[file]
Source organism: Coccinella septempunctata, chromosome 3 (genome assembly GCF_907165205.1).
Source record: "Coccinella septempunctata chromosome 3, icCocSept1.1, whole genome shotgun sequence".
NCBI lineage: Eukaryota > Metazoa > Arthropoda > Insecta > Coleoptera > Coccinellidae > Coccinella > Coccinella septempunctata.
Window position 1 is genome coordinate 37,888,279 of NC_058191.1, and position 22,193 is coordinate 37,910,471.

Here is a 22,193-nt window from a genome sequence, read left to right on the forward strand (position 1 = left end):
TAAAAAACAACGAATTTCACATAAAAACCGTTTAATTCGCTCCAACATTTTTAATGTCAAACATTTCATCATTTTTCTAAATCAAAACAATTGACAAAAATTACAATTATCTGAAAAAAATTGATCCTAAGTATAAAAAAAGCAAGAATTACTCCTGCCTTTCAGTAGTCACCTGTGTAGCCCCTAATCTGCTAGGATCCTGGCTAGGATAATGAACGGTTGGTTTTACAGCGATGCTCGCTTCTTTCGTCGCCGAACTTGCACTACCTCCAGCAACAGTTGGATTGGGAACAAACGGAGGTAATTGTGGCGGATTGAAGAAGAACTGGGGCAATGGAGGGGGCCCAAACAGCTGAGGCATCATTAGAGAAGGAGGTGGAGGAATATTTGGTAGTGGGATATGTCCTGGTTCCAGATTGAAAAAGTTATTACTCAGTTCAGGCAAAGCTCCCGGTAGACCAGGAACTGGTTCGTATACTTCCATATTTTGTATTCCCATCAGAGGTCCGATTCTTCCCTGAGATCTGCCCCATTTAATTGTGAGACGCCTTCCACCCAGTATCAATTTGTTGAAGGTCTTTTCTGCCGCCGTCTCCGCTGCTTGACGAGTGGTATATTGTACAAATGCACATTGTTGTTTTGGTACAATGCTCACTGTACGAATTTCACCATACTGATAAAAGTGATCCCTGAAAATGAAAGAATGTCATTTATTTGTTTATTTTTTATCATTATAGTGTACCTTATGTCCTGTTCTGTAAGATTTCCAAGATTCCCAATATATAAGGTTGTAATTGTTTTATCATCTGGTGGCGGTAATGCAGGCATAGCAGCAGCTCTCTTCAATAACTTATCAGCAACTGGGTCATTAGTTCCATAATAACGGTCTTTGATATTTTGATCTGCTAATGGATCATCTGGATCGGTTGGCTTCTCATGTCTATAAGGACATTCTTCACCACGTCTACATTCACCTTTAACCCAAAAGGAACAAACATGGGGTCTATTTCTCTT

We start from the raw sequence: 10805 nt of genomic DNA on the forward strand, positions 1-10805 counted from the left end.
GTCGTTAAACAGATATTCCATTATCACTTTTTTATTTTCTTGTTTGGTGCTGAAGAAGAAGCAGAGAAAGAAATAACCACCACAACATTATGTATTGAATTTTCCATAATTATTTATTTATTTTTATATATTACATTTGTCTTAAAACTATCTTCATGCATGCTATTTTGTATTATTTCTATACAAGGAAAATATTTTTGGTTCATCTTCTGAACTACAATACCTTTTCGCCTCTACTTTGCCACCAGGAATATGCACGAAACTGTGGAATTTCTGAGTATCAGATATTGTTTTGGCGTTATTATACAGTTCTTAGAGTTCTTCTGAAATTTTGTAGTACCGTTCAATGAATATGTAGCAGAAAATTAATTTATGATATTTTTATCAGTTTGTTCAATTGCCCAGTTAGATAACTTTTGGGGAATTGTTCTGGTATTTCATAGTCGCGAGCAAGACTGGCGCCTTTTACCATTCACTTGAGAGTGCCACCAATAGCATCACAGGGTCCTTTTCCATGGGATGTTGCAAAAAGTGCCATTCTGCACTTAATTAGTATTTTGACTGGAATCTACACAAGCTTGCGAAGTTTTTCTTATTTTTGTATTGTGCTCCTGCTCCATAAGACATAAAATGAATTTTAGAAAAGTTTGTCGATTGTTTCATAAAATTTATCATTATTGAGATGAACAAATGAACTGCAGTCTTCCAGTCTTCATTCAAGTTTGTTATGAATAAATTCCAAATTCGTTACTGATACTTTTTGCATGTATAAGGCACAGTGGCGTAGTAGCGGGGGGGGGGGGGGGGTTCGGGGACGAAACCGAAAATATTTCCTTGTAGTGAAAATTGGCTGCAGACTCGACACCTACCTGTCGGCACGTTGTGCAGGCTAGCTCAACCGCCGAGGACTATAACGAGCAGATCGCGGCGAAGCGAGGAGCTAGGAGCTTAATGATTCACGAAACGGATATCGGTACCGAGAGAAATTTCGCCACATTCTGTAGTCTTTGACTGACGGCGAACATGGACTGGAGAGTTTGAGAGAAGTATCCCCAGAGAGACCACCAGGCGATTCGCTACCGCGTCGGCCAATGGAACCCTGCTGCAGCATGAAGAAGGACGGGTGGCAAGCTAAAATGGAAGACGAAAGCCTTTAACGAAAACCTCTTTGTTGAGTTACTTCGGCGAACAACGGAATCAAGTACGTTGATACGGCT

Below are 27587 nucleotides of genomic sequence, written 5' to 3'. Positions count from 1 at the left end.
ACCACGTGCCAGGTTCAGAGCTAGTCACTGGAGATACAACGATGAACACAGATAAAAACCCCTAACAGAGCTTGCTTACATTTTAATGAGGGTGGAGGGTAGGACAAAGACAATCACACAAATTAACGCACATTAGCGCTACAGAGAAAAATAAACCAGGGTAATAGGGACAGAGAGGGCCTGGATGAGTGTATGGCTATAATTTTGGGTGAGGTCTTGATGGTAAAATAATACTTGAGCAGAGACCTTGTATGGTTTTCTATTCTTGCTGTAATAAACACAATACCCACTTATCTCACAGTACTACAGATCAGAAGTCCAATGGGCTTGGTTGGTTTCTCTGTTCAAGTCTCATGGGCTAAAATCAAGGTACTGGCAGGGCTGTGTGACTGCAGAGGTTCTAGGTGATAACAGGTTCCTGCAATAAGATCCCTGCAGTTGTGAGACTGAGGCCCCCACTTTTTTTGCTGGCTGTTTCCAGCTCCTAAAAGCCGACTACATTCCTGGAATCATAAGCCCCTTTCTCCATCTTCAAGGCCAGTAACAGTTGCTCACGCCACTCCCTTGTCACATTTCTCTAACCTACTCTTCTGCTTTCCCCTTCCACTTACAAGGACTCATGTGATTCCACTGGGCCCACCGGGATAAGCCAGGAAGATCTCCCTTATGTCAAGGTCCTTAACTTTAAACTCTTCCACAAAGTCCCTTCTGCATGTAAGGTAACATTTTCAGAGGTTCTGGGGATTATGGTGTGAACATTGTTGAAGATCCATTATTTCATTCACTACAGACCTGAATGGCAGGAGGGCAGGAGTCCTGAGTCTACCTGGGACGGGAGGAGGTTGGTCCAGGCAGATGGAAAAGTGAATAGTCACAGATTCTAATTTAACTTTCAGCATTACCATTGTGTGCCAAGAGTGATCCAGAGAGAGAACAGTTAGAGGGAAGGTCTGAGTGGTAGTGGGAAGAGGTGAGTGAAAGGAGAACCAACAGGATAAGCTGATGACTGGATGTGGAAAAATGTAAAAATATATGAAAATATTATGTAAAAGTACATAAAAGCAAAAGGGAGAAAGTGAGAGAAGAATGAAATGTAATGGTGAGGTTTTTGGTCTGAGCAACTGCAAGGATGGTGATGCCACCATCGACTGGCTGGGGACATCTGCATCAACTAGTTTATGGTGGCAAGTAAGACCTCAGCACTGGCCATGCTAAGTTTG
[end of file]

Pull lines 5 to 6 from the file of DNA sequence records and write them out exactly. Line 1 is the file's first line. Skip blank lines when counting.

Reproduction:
Here is a 22,193-nt window from a genome sequence, read left to right on the forward strand (position 1 = left end):
TAAAAAACAACGAATTTCACATAAAAACCGTTTAATTCGCTCCAACATTTTTAATGTCAAACATTTCATCATTTTTCTAAATCAAAACAATTGACAAAAATTACAATTATCTGAAAAAAATTGATCCTAAGTATAAAAAAAGCAAGAATTACTCCTGCCTTTCAGTAGTCACCTGTGTAGCCCCTAATCTGCTAGGATCCTGGCTAGGATAATGAACGGTTGGTTTTACAGCGATGCTCGCTTCTTTCGTCGCCGAACTTGCACTACCTCCAGCAACAGTTGGATTGGGAACAAACGGAGGTAATTGTGGCGGATTGAAGAAGAACTGGGGCAATGGAGGGGGCCCAAACAGCTGAGGCATCATTAGAGAAGGAGGTGGAGGAATATTTGGTAGTGGGATATGTCCTGGTTCCAGATTGAAAAAGTTATTACTCAGTTCAGGCAAAGCTCCCGGTAGACCAGGAACTGGTTCGTATACTTCCATATTTTGTATTCCCATCAGAGGTCCGATTCTTCCCTGAGATCTGCCCCATTTAATTGTGAGACGCCTTCCACCCAGTATCAATTTGTTGAAGGTCTTTTCTGCCGCCGTCTCCGCTGCTTGACGAGTGGTATATTGTACAAATGCACATTGTTGTTTTGGTACAATGCTCACTGTACGAATTTCACCATACTGATAAAAGTGATCCCTGAAAATGAAAGAATGTCATTTATTTGTTTATTTTTTATCATTATAGTGTACCTTATGTCCTGTTCTGTAAGATTTCCAAGATTCCCAATATATAAGGTTGTAATTGTTTTATCATCTGGTGGCGGTAATGCAGGCATAGCAGCAGCTCTCTTCAATAACTTATCAGCAACTGGGTCATTAGTTCCATAATAACGGTCTTTGATATTTTGATCTGCTAATGGATCATCTGGATCGGTTGGCTTCTCATGTCTATAAGGACATTCTTCACCACGTCTACATTCACCTTTAACCCAAAAGGAACAAACATGGGGTCTATTTCTCTT